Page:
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Thursday, 30 March 2017

Sinixt First Nation Not Extinct

This was the CBC headline on March 27th.  A BC provincial court judge here in Nelson acquitted Richard Desautel of hunting without a license and hunting without being a resident.  The judge ruled that the Sinixt people have not lost connection to Southern BC, and that they have rights to the territory.  (Check out the CBC article at and local news at the Nelson Star.)

I grew up in NW Ontario—Kenora to be precise.  There was a Residential School there run by the Presbyterian Church.  There was (and still is) a great deal of racism in Kenora.  (This is the land of Richard Wagamese of the Ojibway First Nation, FYI, a writer that many of us have come to love.) What I learned from my father, who was active in Kenora working with First Nations people, is how deeply embedded racism and colonialism are in Canada; racism and colonialism are part and parcel of our governmental and societal institutions.  Canada still has a lot to do to live up to the apology made to First Nations peoples by PM Stephen Harper.

My Dad started off in ministry with The United Church of Canada in the late 50’s in the Hazelton area.  He supported local First Nations initiatives at Kispiox and Kitsegukla, and raised concerns within the United Church’s hierarchy about relationships with First Nations people.  While those concerns didn’t quite fall on deaf ears, they fell on ears that weren’t ready to challenge the status quo.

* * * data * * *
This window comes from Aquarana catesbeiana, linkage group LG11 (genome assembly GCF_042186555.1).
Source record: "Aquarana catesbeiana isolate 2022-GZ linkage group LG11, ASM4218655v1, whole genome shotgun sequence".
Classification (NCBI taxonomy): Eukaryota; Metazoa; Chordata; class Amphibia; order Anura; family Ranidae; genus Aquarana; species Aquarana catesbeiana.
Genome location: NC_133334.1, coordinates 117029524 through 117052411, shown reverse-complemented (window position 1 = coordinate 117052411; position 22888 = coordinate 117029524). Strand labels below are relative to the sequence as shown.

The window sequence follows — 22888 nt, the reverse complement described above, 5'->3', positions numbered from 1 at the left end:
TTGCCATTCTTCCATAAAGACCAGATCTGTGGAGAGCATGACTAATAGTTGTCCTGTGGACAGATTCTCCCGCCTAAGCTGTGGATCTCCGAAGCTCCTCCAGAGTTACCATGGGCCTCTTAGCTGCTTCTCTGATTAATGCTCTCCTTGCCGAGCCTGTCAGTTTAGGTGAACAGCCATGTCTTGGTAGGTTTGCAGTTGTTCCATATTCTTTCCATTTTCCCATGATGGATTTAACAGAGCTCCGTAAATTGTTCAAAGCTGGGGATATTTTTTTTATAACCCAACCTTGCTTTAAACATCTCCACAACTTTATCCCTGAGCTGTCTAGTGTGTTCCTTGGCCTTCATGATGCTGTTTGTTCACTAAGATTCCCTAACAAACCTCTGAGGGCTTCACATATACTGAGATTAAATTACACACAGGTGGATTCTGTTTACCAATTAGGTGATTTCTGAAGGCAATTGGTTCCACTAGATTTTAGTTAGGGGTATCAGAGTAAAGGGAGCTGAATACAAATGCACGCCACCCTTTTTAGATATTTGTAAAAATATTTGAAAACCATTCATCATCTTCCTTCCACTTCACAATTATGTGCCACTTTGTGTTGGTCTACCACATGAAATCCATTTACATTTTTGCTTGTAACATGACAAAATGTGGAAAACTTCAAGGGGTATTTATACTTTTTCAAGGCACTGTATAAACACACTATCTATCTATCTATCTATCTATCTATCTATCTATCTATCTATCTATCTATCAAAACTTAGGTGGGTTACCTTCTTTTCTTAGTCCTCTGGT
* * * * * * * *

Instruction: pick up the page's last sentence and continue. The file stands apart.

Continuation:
Since the late 50’s the United Church has made strides in working alongside First Nations people within the Church and in society.  In BC Conference of the United Church, First Nations people remained with the Conference; in the rest of the United Church, First Nations ministries formed the All Native Circle Conference.  The United Church has tried to come to terms with its complicity in colonizing First Nations peoples; it has been a sometimes-painful journey that has led to new learning, deep insights and new relationships of integrity and hope.

I celebrate the success of the Sinixt First Nations in BC Provincial Court; and I appreciate the comments of both Richard Desautel as well as Richard's lawyer, Mark Underhill.  There is still work to be done and the journey to make.  My hope, too, is that all of us together will make the journey and the effort to deepen and enhance relationships, reconciliation and new beginnings.

BTW, I was at the General Council (the United Church’s national decision-making body) in Fredericton in 1993 that elected the Rev. Stan MacKay as our Moderator.  Stan is a member of the Fisher River Cree Nation in Manitoba and was elected as the first First Nation Moderator.  I had the privilege of meeting Stan on a few occasions; I’ve always appreciated his insight, commitment to justice, and his wisdom.  At the end of an article about the Truth and Reconciliation Commission findings, he said, “May the dialogue take place in the spirit of hope and with a courageous commitment to the justice and right relations that (Art Solomon and) many elders have modelled with such integrity for generations yet unborn.  (Go to Stan MacKay speaking his truth.)

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